Blame Canada. Donald Trump does. (And we should worry)

I think it confirms that no country should get too comfortable in their position, said Bank of Montreal senior economist Jennifer Lee, referring to Mr. Trumps attack on Canada Thursday.

The initial meetings with the president were friendly and amicable, but when the talks begin, thats when the administration gets serious, she said.

Even China, depite the great things President Trump had to say about its president, should not be too comfortable. The campaign rhetoric is now returning in full force.

As The Globe and Mails Adrian Morrow and Susan Krashinsky Robertson report, Mr. Trump said Canadas dairy rules are a disgrace, the North American free-trade agreement is a disaster, and Canada wont be allowed to take advantage of U.S. workers and farmers in the lumber and energy industry.

This came one day after the president, in a speech in Wisconsin, lashed out at Canadian dairy rules. And earlier this week, he ordered enforcement of Buy American provisions.

Canadas going to face extra pressure on agriculture, extra pressure on dairy, extra pressure on Buy American, warned Angelo Katsoras, geopolitical analyst at National Bank of Canada, adding NAFTA negotiations will be tougher and Ottawa will be forced to make concessions.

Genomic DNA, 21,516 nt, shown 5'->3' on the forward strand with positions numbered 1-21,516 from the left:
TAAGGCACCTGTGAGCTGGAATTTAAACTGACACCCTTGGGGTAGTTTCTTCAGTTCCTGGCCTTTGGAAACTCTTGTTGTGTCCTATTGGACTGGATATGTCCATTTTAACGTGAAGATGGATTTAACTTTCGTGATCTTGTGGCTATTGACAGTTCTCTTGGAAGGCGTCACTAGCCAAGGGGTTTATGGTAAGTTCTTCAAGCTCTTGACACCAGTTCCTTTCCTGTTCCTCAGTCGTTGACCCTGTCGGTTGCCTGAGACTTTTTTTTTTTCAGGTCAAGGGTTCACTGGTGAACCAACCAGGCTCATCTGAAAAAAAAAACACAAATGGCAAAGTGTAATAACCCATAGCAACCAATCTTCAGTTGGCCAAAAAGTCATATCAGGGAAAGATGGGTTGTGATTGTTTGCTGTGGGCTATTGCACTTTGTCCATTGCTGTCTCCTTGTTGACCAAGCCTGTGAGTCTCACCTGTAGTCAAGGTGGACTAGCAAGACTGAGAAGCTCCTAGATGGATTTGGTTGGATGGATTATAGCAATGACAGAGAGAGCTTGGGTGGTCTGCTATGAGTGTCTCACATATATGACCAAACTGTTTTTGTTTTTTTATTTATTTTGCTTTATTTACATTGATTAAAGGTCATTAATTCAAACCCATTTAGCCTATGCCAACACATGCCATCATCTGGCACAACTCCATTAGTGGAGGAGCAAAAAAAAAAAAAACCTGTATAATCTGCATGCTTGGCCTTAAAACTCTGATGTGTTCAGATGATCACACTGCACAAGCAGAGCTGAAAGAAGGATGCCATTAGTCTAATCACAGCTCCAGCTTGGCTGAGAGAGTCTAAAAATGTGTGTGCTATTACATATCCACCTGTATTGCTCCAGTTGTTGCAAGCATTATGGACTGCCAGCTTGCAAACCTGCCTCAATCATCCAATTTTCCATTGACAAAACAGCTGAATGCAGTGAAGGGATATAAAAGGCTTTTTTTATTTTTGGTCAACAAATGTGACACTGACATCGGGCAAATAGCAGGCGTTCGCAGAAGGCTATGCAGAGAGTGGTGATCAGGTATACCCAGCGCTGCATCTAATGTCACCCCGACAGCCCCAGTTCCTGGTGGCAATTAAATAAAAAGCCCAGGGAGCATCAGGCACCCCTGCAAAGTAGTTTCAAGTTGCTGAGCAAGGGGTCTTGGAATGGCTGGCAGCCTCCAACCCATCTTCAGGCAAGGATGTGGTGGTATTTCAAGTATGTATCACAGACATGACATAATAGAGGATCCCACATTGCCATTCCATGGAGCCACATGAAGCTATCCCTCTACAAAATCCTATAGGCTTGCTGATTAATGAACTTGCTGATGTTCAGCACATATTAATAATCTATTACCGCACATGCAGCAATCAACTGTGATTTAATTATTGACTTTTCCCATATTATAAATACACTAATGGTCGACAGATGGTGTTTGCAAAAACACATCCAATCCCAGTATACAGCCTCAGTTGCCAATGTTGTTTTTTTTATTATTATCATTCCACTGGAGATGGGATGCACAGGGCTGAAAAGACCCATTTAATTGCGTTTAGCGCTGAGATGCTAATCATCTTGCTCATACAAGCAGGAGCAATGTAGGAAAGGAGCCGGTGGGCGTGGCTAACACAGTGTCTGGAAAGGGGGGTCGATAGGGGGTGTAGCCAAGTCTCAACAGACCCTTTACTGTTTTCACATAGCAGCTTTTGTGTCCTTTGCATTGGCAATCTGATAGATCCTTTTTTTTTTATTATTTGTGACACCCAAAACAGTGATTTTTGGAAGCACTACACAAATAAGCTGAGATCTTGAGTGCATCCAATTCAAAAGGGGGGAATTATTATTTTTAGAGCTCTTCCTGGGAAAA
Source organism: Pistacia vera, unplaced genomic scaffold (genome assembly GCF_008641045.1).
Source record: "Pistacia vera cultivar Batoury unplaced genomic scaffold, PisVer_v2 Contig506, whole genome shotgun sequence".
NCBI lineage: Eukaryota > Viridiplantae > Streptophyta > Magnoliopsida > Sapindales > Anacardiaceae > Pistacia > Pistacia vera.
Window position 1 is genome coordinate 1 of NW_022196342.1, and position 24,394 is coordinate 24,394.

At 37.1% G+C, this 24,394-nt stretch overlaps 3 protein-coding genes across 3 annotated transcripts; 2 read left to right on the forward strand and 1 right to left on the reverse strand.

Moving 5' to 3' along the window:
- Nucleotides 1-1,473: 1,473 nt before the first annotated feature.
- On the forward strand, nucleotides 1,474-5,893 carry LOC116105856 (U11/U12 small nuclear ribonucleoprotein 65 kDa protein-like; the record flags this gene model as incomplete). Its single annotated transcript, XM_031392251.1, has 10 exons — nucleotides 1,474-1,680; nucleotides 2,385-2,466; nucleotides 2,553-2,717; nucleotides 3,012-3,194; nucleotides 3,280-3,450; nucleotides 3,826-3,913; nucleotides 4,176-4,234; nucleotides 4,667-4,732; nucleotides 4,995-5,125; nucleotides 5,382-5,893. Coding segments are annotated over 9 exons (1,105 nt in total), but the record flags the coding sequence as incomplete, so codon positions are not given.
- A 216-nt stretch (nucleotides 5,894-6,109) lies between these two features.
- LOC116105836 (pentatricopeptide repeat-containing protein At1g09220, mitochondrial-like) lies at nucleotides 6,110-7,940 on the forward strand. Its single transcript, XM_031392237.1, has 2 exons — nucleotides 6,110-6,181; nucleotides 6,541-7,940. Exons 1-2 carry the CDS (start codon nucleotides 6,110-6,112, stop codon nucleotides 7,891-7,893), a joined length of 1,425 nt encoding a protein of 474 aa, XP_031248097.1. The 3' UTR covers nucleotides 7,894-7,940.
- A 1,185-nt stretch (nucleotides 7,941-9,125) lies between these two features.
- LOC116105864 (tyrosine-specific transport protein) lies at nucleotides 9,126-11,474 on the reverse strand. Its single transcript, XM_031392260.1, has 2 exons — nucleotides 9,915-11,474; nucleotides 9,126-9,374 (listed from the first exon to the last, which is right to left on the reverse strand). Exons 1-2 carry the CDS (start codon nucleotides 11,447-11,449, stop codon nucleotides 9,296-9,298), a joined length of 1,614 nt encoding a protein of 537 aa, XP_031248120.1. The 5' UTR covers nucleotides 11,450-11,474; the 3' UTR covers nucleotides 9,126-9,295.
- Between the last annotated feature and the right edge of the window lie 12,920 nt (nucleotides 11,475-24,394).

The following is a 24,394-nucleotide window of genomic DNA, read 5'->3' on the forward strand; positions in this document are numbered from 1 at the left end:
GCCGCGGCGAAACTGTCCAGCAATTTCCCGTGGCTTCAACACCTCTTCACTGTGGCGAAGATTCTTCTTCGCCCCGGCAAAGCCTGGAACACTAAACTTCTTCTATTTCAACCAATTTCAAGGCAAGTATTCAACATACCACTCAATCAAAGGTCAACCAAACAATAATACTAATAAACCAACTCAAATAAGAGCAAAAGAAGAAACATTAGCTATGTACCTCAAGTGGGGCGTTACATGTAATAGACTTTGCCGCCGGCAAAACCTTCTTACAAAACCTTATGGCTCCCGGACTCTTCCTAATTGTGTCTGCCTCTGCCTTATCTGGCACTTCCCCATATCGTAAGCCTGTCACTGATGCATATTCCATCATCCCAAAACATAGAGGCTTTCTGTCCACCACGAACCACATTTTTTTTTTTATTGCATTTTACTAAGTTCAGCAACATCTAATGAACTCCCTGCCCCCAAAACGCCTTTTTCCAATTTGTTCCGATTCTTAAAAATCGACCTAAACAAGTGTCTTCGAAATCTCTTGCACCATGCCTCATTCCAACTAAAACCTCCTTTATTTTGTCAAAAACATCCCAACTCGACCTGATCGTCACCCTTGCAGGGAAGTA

Canada has a right to be prudent on lumber, dairy and arbitration panels, Mr. Katsoras added in an interview, though Canada is the primary target.

Since youre renogitating, were going to be collateral damage.

Theres a lot Mr. Trump can do without going through Congress, Mr. Katsoras said, and barriers he could erect without even renegotiating NAFTA.

Trade lawyer Peter Kirby, a partner at Fasken Martineau, said hes scratching his head over the dairy attack.

The problem is the lack of clarity, Mr. Kirby said.

In the last few months, virtually all of the U.S. noise on dairy was coming from dairy interests - states and industry associations, he added.

That rhetoric was easy to understand. What was interesting was the administration did not talk up the issue of supply management. Then Trump goes to Wisconsin (aka Americas Dairyland) and unfair things have been happening that hes going to put right. Was that politics or policy? I am fairly certain he would have had a hard time being specific about what those unfair things might be.

Mr. Kirby doesnt think Mr. Trump has actually developed a considered policy on dairy trade. While the president clearly pegged it as a NAFTA renegotiation issue in Wisconsin, Canada has known for a while that it would be targeted.

I dont think we know anymore now than we did three weeks ago, Mr. Kirby said.

My guess is that the U.S. will seek greater access for dairy exports, as did the EU in CETA, and that will be another ask in the mix. So, no. I dont think were seeing a policy change - dairy will be on the table.

(*Blame Canada, by Trey Parker and Marc Shaiman, is the Oscar-nominated song from 1999s South Park: Bigger, Longer & Uncut.)
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